Two safety features in one shot. Feld Entertainment has added a second set of warning lights at the base of the triple jump to alert riders when there is a danger on the other side of the jump, a welcome feature that will help get a racer’s attention in the heat of the moment. Also, notice the cut-down size of the FLY Racing Tuff Blocks up the face, which are less likely to catch on a bike as a rider goes for takeoff, ala Weston Peick last year in Atlanta.
We see you, RJ. If you need headshots for a modeling portfolio, let us know.
The constant threat of rain in Seattle meant that Dirt Wurx had to take every precaution necessary when building the track. The final step was to “seal” the surface so that any rain would run off and not soak in. This works great when weather hits, but a sunny day in Seattle this time meant that the track became hard packed, to which a number of riders compared it to a Southern California circuit. The Dirt Wurx crew has faced a number of challenges this year and have done a great job considering the circumstances, including in Seattle.
We heard a few riders raise concerns about the tight first turn at Seattle, which hooked riders with a quick 180-degree left-hand bend and into two small jumps, as it as small and didn’t offer a lot of room. When it came time for bikes on the track, it didn’t seem to be a big deal and there were few major incidents like some feared. We wouldn’t be surprised to see more slower, tighter starts like this in the future, just because it kept massive pile-ups from occurring.
Wear and tear. You can see that this set of XTRIG triple clamps have been on Justin Brayton’s bike for quite a while, evident in the gouges and faded finish.
Brad Bensch at work on Justin Hill’s JGRMX/Yoshimura/Suzuki Factory Racing RMZ-450. Bensch has been a mechanic for a number of riders over ten years and has been paired with Hill for two seasons, one year in the 250 class and one year in the 450 class. The Seattle stop was home race for the wrench, as he’s originally from Spokane, Washington.
Looks like JGRMX/Yoshimura/Suzuki Factory Racing have come up with their own remedy to keep riders from accidentally pressing the kill switch. We didn’t realize this was that big of a problem until a few years ago, when we saw it on a GEICO Honda bike, but considering the fluid riding styles that some racers have, it’s totally possible for them to lean over on the button by accident.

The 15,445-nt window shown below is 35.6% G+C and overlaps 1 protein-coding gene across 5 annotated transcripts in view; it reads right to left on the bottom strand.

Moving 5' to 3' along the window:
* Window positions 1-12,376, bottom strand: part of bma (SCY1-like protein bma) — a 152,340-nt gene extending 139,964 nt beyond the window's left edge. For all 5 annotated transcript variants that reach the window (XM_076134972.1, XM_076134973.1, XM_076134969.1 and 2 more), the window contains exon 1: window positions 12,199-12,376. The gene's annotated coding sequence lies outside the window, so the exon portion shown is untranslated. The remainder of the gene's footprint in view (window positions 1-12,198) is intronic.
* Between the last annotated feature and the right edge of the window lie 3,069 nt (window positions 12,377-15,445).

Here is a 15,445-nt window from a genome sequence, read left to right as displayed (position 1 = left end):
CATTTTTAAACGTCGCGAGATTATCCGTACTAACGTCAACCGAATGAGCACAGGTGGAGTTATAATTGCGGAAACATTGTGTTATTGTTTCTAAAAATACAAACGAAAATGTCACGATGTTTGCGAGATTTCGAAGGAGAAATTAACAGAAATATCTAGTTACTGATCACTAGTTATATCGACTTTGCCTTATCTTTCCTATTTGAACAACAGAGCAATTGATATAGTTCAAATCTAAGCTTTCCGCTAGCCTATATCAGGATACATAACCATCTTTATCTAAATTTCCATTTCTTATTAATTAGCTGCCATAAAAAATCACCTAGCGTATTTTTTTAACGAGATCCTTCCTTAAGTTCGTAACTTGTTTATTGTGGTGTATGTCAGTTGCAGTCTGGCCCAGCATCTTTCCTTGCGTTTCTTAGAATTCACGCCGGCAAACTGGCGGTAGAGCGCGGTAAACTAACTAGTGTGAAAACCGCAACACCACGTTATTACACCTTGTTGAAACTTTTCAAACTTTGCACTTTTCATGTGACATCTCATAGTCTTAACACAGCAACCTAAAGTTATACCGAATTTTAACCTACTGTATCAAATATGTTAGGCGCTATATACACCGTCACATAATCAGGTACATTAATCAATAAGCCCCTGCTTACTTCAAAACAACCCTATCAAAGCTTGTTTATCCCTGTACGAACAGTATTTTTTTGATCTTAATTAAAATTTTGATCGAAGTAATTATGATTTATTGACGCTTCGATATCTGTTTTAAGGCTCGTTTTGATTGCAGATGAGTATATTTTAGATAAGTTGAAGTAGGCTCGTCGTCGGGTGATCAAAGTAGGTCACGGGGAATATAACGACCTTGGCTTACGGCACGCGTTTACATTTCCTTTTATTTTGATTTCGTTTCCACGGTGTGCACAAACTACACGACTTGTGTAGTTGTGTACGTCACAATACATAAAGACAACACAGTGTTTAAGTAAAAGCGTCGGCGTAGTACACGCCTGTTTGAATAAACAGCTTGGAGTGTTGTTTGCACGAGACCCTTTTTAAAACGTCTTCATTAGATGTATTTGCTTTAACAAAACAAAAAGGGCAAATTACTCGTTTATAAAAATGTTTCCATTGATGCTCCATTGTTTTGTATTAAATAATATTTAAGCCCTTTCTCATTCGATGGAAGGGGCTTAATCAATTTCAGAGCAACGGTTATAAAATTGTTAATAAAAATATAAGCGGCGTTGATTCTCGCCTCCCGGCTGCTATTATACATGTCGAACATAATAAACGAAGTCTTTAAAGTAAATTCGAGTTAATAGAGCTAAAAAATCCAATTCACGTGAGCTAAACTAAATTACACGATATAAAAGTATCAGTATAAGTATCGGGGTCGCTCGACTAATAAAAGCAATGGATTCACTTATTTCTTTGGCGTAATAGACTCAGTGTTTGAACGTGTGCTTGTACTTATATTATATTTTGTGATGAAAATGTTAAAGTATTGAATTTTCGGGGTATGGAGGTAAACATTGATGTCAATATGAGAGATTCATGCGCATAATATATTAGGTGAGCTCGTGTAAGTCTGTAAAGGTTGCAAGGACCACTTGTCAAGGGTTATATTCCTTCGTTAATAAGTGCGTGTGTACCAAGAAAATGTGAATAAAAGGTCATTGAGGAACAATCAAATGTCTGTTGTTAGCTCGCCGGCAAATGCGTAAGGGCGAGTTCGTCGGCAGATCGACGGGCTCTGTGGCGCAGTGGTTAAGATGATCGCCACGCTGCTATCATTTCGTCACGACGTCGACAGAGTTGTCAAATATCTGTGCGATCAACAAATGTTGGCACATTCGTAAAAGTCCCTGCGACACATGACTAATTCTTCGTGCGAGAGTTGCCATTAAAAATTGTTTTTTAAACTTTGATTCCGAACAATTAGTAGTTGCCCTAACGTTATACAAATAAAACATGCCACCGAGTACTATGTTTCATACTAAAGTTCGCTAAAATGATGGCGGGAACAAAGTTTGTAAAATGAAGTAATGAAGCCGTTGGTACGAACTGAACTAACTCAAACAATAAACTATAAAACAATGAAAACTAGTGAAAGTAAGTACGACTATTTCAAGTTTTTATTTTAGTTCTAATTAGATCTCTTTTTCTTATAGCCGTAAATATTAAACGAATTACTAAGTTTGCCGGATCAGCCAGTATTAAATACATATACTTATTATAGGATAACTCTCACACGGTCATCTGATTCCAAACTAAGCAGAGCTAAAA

All in the details. Fox Racing adds these Monster Energy M claws to the back of the pants for the Monster Energy/Pro Circuit/Kawasaki riders. Few may see the logo, but it’s there and that’s what matters.
One thing you’ll find in every pro mechanic’s toolbox. And yes, there’s a difference in color, so do your research before you grab a bottle of the red when you really need the blue.
Manny, Rockstar Energy Husqvarna Factory Racing’s carbon fiber supplier, was eager to show us the new transponder brackets he has fabricated for the team and eventually, a consumer with cash to spend. The trick piece mounts onto the leg but makes use of the standard bracket by permanently screwing it into place.
Here’s what it looks like when assembled and on the bike. We’d send you to what we think was the corporate site for Manny’s company, CDG Technology, but it now leads to a Mexican Viagra purchasing site so that might not be right (might be, we’re not judging). Instead, we suggest you find him on Vital’s message board, at the pro races, or a SoCal track.
Couple of things we noticed on Justin Hill’s RM-Z450. First is the high position of the front brake lever, which is done by rotating the master cylinder and lever assembly backwards. This allows Hill to keep his fingers near the lever at all times…
The next was the modified swing arm, which features extra material for more rigidity. Yamaha had a very similar setup a few years back with Reed and Webb and JGRMX did the same with their team, so it looks like the design has stayed in the playbook since the switch to Suzuki.
Star Racing made waves a few weeks back when they took a tire groover and made a cut across the center knobs of their Dunlop tires. From our understanding, taking out the small amount of material will make the knob slightly more flexible and would change the grip characteristic. If you’re into auto racing, then this is a common sight, but it’s seldom seen at the top levels of motorcycle racing due in part to Dunlop’s “race” rubbers that are considered the ultimate tire.